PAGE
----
UNESCO-NIE Centre for Arts Research in Education (CARE)

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Name of Author: 
Tan, Linda Lek Hiok
Institute: 
Thesis (M.A.) National Institute of Education, Nanyang Technological University
Supervisor: 
Chia, Wei Khuan
Year of completion: 
2000
Country: 
Singapore
Country of Research Data: 
Singapore
Language: 
English
Abstract:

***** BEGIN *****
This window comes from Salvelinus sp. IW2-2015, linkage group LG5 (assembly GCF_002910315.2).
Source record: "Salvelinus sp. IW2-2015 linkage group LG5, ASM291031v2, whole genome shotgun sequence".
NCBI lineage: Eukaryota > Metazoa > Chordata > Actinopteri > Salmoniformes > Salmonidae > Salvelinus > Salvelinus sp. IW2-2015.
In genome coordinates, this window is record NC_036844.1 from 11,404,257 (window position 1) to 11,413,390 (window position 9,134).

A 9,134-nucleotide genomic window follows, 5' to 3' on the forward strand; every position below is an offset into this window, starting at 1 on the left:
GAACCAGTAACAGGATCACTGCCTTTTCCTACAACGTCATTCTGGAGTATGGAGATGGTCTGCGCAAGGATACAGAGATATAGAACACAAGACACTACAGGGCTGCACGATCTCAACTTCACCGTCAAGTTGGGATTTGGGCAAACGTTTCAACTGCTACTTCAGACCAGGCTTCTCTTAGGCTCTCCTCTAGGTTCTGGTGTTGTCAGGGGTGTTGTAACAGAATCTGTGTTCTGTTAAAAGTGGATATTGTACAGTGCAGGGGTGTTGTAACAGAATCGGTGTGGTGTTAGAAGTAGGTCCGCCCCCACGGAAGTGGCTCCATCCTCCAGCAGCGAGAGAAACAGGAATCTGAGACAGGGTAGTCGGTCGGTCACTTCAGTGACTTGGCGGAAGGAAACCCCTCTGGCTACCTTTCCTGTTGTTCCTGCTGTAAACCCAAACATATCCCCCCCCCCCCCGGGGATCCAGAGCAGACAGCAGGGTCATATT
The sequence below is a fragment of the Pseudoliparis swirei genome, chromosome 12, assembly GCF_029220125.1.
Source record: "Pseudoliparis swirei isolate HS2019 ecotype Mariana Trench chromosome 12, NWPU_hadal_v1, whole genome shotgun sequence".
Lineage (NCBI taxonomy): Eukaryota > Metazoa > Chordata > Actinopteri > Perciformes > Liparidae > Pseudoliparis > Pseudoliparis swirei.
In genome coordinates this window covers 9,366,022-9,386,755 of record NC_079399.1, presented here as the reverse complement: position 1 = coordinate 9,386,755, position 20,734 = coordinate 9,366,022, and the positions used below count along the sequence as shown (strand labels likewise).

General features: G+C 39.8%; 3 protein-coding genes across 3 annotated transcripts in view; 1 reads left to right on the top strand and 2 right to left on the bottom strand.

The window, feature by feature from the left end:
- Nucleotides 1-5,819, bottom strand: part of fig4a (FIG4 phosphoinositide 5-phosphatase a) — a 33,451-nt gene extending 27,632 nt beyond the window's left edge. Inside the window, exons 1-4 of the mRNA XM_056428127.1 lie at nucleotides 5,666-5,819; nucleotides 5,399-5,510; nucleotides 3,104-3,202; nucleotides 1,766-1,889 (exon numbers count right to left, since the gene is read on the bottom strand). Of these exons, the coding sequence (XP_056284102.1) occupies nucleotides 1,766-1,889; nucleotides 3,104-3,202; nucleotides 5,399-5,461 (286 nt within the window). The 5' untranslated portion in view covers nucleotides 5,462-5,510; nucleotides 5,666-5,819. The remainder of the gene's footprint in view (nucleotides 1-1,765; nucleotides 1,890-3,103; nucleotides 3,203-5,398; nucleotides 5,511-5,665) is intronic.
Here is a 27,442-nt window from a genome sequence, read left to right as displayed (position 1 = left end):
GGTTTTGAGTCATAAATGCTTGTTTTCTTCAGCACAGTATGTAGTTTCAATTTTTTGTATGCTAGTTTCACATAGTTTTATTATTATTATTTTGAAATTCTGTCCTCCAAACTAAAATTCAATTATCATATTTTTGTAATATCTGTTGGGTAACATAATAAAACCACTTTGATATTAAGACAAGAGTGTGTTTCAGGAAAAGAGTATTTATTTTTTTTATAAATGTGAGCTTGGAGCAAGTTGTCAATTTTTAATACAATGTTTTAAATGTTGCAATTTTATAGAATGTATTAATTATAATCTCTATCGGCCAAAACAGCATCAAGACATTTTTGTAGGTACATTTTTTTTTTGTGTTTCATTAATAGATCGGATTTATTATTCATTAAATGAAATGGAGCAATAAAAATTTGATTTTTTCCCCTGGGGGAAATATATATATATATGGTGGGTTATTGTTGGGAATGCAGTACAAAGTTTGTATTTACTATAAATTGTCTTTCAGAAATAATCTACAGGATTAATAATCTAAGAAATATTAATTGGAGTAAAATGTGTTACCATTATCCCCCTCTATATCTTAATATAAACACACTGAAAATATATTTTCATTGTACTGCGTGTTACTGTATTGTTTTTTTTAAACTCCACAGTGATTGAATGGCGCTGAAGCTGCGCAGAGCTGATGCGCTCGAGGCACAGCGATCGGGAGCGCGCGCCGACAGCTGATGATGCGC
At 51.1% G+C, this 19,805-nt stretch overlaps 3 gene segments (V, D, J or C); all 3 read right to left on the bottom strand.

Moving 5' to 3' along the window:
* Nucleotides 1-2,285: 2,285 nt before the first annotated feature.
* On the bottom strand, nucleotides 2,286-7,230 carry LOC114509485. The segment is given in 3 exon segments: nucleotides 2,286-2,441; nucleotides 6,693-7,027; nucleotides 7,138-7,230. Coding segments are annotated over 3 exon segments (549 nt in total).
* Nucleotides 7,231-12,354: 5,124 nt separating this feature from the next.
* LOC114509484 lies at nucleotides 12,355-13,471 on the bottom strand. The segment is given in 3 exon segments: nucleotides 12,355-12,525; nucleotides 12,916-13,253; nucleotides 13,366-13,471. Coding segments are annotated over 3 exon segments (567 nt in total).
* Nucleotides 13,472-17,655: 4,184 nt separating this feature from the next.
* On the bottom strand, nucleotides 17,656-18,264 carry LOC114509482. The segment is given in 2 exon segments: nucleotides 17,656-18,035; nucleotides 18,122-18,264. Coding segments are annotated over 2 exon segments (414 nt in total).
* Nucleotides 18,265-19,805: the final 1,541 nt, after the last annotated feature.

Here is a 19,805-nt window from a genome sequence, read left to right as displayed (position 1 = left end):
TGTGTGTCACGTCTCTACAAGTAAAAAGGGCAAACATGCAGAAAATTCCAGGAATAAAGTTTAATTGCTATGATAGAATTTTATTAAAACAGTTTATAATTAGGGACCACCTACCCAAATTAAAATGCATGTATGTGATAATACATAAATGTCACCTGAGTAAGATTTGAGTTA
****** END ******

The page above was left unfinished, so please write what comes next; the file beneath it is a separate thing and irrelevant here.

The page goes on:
The purpose of this study was to present a descriptive overview of the status of choral activities in Singapore secondary schools with regard to school, choir and choir director demographics, school choral activities, choral training and repertoire. Further, the possible relationships between several variables were investigated. The data were gathered through a questionnaire mailed to the choral directors of all secondary schools in Singapore. 134 schools out of 152 responded to the survey, yielding a return rate of 88.1 %. Descriptive statistics, cross-tabulations and Chi-square tests were used to analyze the data. Findings indicate that, on the average, about 5 % of the student population participated in school choirs and that the main choral activities in schools involved school-based and local performances, as well as local choral competitions. More than half of all schools participated in choral competitions. In the area of choral training, it was found that choral conductors generally emphasized the teaching of vocal skills but aspects such as the teaching of fundamental concepts in music, musical form and history received comparatively less attention. The development of music reading skills was given the least emphasis in the training of choirs. In terms of choral repertoire, secondary school choirs were found to learn and perform mainly Contemporary works, folk music and selections from musicals. The choirs sang predominantly in English. There is evidently a need for balance and diversity in the choral repertoire as more than half of the choirs sang works from two or less musical periods while more than a third sang works in two or less genres and languages in their repertoire for the entire year. The data reveal that less than one third of the conductors had obtained music qualifications at the degree or postgraduate level and less than half had received formal training in choral conducting. Analyses also indicate that conductors' music qualifications are significantly related to the choral repertoire chosen. As findings imply that choral directors generally lack music qualifications and choral conducting training, it is proposed that a systematic and comprehensive training programme specifically in choral conducting be considered for conductors.

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